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A few years ago the well known exercise physiologist, David Costill, published the results of his research on caffeine and the physical performance of long distance runners. This research has resulted in the faddish use of caffeine among some and a generally positive impression of caffeine that is not completely warranted. While caffeine may still be a fad among runners it has a long history of use among European cyclists.

Although touted as an almost miracle performance enhancer make no mistake about it, caffeine is not for everybody. Caffeine is a powerful central nervous system stimulant whose effects diminish with increased usage; Larger and larger doses can become necessary to avoid withdrawal symptoms and sustain stimulation until you need a cup just to function normally. To avoid this habituation drink caffeine only during or before races and training. Most road cyclists limit their caffeine consumption to a bottle of coke diluted with water during training rides and the last half of longer races or a cup of drip coffee a half an hour before shorter races. The exact mechanisms of caffeine's effects are not well known but are probably are due to altered levels of CNS neurotransmitters and the metabolism of circulating free fatty acids.

Caffeine affects different people differently. For some it only causes uncomfortable 'nervousness', high blood pressure and stomach acid. A strong cup of coffee, to someone who does not drink caffeine regularly, can last all day and well into the night, leaving a groggy feeling the next day which can be remedied only with another cup. If you do drink more than a cup of coffee every day some cutting back would probably go far towards improving your riding quality. When a cup of coffee is no longer an option but a prerequisite for alertness and energy it is probably doing more harm than good. This is the negative side of drinking the stuff, moderation can be difficult.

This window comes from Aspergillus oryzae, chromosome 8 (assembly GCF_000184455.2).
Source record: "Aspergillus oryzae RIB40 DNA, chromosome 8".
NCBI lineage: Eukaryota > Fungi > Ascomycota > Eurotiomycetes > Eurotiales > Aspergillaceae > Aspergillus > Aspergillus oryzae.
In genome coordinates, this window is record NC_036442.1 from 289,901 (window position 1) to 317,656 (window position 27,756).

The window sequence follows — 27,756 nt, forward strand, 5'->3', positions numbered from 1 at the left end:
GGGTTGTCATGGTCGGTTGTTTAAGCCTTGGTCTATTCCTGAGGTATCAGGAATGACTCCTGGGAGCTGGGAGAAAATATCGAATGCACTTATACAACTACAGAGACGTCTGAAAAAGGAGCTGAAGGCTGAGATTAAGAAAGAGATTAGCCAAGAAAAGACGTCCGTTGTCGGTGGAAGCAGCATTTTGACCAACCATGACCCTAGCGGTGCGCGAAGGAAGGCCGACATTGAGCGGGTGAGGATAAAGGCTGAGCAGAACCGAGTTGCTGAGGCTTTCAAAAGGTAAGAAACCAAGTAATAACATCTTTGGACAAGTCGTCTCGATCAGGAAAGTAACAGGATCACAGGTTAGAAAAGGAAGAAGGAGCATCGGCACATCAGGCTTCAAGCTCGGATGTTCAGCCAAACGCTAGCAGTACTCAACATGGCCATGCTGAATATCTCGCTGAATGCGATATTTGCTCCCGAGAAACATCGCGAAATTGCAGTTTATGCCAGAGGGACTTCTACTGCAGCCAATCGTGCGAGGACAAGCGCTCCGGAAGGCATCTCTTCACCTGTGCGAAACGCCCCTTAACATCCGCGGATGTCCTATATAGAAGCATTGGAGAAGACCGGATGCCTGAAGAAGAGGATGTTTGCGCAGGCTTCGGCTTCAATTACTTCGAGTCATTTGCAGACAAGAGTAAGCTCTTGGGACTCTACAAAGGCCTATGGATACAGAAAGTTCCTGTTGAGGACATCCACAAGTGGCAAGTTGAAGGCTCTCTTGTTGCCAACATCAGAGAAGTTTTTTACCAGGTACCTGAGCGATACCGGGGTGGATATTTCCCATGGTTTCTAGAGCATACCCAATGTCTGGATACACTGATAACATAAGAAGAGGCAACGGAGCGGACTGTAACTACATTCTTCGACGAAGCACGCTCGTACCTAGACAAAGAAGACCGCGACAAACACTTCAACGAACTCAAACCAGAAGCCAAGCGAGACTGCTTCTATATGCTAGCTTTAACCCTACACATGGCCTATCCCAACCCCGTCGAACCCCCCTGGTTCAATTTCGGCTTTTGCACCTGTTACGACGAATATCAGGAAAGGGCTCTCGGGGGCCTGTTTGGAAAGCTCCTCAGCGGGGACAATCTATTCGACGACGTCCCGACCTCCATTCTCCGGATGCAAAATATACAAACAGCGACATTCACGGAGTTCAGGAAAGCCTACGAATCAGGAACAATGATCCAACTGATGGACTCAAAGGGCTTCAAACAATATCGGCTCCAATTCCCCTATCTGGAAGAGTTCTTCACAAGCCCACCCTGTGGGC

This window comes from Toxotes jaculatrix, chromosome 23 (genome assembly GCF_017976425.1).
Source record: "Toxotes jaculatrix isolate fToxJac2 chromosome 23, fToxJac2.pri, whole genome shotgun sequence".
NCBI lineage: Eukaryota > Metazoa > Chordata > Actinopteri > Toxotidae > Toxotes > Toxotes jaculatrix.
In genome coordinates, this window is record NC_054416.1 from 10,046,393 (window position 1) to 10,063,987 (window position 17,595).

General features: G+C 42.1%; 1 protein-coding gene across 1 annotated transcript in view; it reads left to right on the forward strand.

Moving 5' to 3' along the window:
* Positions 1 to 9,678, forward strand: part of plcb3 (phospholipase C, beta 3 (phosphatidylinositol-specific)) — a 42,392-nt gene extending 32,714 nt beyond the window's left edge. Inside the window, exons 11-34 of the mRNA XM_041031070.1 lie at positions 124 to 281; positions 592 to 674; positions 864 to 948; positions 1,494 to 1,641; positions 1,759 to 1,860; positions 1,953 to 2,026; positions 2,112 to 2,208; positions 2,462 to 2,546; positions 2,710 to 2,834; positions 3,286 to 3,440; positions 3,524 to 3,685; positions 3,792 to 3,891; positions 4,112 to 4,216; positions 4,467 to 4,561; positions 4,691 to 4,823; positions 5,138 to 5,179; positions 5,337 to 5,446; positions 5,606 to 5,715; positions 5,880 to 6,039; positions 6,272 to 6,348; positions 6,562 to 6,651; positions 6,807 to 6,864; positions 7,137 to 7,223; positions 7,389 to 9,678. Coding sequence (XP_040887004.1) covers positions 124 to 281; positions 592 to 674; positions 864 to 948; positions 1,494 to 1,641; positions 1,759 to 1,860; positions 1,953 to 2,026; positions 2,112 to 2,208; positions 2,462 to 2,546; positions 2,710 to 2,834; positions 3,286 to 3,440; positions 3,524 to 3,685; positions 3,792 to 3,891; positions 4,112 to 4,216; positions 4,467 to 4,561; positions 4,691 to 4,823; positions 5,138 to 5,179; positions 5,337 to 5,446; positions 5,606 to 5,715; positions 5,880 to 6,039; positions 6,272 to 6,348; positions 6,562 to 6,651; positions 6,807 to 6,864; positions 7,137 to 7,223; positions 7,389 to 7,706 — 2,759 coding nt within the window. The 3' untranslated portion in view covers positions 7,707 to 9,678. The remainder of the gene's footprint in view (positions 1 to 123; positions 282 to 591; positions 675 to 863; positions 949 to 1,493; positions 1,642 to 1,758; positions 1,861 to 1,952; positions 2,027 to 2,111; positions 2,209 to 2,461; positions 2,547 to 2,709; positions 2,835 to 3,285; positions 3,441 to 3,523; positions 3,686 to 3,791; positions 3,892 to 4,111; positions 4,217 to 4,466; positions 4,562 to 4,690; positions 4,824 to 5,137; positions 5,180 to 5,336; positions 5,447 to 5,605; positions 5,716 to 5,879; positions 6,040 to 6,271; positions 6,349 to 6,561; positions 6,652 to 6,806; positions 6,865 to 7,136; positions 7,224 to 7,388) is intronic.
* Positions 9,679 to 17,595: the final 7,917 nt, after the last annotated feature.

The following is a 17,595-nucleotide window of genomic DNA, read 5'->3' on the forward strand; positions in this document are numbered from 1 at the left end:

Caffeine is also a diuretic, which can mean serious health and performance dangers. While some reports indicate that exercise mitigates the diuretic effect of caffeine, many riders do not drink enough fluids even without caffeine. For this reason it is best to avoid any form of caffeine during hot weather and drink more water than normal with any coffee, cola or tea. Remember, the fatigue caused by dehydration is indistinguishable from the normal fatigue of hard training.

So Why Do They Drink It?

Primary among caffeine's benefits is its effect on free fatty acid metabolism. When frees fatty acids are used for fuel they spare glycogen, glucose and amino acids which would otherwise be metabolized at a faster rate. The net effect of this is increased availability of glucose for use as muscle fuel. In other words, higher blood sugar levels for longer periods of time. This is also why coffee is popular among students. The brain functions exclusively on glucose, and higher blood sugar levels facilitate thinking. The most popular effect of caffeine is not physical, but mental.

This stimulation, in the form of motivation, can be an advantage to an occasionally undermotivated athlete but be careful not to become too hyper before a race or ride. Excess stimulation can impair the ability to ride safely and intelligently.

The amount and type of caffeine consumed are significant determinants of its effectiveness. There are large qualitative differences between coffees, even though the total amount of caffeine might be similar. Better coffees are lower in acid, higher in caffeine and have a longer lasting effect. Ground coffees are generally preferable to canned or instant. Sodas are all basically similar except for taste, Coke and Mt. Dew (and Snapple) being the most popular among cyclists. Diet sodas are a good choice because of their fluid to caffeine ratio, taste, and lack of sugar. Tea is a popular choice among Europeans. I know one Belgian pro who rarely gets on his bike without a bottle full of Earl Grey and never drinks anything but water off the bike.

Ethics

Along with the performance and health considerations of drinking caffeine there are ethical considerations to weigh. Caffeine is a stimulant and as such is banned in large quantities (6+ cups) by the UCI. There are those who would like to see caffeine banned completely, theorizing that this would place everyone on a more equal footing. Whether this is possible or not it is not at present seen as practical or desirable due, no doubt, to the popularity of caffeine among athletes and non-athletes worldwide.

By Roger Marquis, marquis@roble.com.
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